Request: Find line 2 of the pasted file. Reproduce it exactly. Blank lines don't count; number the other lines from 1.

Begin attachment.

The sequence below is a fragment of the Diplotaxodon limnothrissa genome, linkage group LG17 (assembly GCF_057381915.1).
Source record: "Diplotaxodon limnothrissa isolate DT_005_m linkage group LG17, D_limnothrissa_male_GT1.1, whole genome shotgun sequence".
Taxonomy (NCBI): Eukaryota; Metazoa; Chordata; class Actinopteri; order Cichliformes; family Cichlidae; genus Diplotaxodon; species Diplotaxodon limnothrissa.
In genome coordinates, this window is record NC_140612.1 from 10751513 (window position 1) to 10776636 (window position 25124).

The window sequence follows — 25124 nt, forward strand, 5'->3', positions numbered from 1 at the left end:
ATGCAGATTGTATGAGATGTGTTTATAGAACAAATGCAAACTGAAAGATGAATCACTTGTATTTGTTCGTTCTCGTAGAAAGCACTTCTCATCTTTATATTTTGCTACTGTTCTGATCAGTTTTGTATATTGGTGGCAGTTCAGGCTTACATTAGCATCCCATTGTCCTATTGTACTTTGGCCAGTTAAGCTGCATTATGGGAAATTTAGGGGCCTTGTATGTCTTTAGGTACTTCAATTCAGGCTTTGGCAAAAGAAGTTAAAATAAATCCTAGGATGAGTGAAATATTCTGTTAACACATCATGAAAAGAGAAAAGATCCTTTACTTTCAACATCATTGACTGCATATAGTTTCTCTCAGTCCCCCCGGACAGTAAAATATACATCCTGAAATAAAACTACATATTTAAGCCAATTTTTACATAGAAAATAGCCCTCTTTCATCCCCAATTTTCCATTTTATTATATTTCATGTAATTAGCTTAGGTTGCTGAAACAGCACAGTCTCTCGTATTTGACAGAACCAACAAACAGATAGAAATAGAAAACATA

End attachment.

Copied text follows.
Source record: "Diplotaxodon limnothrissa isolate DT_005_m linkage group LG17, D_limnothrissa_male_GT1.1, whole genome shotgun sequence".